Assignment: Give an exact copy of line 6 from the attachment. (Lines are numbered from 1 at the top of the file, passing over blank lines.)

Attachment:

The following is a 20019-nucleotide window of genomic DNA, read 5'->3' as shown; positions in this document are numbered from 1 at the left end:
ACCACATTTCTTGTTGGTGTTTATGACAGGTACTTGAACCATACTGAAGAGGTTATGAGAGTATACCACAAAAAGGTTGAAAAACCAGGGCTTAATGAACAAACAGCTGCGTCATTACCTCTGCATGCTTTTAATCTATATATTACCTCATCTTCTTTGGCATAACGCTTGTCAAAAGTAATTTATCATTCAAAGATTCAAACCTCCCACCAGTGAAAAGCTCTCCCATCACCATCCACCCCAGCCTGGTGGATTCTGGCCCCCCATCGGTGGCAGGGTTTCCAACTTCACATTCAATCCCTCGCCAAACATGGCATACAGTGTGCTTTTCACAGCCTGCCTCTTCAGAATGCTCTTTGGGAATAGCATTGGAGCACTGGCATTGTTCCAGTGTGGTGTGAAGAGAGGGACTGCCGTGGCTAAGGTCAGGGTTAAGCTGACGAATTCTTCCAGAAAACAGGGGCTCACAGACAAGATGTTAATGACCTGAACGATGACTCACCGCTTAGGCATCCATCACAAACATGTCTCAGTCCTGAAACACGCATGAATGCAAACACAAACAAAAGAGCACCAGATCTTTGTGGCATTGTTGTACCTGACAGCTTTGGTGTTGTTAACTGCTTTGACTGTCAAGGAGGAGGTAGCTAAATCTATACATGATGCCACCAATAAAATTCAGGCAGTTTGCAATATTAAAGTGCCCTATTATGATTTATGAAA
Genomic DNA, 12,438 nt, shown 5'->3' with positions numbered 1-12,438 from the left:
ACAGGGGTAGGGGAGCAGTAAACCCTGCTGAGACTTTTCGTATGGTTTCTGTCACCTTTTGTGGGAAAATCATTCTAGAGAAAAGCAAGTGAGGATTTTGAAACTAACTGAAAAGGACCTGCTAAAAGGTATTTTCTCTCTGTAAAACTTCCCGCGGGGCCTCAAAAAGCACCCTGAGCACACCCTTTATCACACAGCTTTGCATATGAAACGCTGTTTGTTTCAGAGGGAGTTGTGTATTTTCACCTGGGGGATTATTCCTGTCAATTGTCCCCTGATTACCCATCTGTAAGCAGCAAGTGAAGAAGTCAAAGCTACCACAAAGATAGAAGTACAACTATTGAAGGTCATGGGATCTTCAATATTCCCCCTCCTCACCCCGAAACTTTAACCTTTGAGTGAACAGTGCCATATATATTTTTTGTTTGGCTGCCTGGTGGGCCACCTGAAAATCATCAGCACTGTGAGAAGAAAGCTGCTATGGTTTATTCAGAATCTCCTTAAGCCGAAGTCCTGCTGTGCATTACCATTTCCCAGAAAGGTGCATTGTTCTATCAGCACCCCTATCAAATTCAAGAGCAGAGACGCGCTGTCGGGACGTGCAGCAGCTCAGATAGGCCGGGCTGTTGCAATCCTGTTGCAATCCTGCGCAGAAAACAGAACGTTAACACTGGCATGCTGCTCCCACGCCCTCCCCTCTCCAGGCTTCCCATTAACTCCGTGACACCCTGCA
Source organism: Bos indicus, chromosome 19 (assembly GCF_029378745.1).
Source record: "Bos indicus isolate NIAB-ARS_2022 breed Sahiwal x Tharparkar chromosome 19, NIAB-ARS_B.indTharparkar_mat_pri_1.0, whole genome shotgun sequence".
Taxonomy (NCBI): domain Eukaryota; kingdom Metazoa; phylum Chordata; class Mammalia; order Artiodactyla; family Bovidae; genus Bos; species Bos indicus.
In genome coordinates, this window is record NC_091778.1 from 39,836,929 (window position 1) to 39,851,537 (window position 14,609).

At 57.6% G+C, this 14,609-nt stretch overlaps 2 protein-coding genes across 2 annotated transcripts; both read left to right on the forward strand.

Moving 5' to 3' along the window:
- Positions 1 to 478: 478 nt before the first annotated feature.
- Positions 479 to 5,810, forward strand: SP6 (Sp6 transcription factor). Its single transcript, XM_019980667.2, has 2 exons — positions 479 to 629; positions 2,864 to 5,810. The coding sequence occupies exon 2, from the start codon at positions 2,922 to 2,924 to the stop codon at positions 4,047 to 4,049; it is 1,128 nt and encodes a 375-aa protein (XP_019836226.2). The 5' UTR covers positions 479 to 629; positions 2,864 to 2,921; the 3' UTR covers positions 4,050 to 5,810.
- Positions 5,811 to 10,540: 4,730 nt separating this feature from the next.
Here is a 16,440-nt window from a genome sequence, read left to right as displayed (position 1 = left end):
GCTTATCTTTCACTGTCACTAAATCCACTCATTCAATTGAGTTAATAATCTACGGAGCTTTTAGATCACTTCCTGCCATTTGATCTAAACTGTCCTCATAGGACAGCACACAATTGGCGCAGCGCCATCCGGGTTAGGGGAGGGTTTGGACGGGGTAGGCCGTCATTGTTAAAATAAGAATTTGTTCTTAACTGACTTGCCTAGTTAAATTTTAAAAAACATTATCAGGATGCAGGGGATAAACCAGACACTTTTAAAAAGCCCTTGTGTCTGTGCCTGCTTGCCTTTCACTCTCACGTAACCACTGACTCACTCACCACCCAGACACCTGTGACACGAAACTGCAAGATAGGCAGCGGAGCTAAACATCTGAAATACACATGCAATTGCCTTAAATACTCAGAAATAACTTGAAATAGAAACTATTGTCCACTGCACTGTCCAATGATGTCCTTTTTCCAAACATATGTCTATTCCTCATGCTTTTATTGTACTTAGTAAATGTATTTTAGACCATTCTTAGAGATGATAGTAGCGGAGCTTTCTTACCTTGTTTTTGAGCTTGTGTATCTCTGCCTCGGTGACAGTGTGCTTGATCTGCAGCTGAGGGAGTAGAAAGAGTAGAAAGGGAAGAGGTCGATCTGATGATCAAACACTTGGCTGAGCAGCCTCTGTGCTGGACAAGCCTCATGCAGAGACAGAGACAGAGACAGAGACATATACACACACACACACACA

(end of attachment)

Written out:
Source record: "Bos indicus isolate NIAB-ARS_2022 breed Sahiwal x Tharparkar chromosome 19, NIAB-ARS_B.indTharparkar_mat_pri_1.0, whole genome shotgun sequence".